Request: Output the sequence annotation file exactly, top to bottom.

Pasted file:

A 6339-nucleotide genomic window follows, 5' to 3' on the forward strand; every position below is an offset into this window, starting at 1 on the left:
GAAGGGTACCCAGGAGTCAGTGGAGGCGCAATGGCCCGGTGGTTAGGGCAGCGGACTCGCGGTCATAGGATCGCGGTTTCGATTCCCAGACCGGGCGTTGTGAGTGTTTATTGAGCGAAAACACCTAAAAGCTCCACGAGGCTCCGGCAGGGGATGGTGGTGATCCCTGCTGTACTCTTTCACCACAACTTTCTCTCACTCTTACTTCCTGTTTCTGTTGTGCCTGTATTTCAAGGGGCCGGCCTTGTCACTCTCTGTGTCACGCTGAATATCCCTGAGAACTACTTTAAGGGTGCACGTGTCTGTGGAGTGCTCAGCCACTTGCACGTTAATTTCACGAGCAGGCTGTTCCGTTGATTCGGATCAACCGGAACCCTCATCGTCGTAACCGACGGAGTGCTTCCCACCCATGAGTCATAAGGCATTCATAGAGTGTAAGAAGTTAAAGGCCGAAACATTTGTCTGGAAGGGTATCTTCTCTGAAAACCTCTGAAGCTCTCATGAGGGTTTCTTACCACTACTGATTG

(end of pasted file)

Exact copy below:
A 6339-nucleotide genomic window follows, 5' to 3' on the forward strand; every position below is an offset into this window, starting at 1 on the left:
GAAGGGTACCCAGGAGTCAGTGGAGGCGCAATGGCCCGGTGGTTAGGGCAGCGGACTCGCGGTCATAGGATCGCGGTTTCGATTCCCAGACCGGGCGTTGTGAGTGTTTATTGAGCGAAAACACCTAAAAGCTCCACGAGGCTCCGGCAGGGGATGGTGGTGATCCCTGCTGTACTCTTTCACCACAACTTTCTCTCACTCTTACTTCCTGTTTCTGTTGTGCCTGTATTTCAAGGGGCCGGCCTTGTCACTCTCTGTGTCACGCTGAATATCCCTGAGAACTACTTTAAGGGTGCACGTGTCTGTGGAGTGCTCAGCCACTTGCACGTTAATTTCACGAGCAGGCTGTTCCGTTGATTCGGATCAACCGGAACCCTCATCGTCGTAACCGACGGAGTGCTTCCCACCCATGAGTCATAAGGCATTCATAGAGTGTAAGAAGTTAAAGGCCGAAACATTTGTCTGGAAGGGTATCTTCTCTGAAAACCTCTGAAGCTCTCATGAGGGTTTCTTACCACTACTGATTG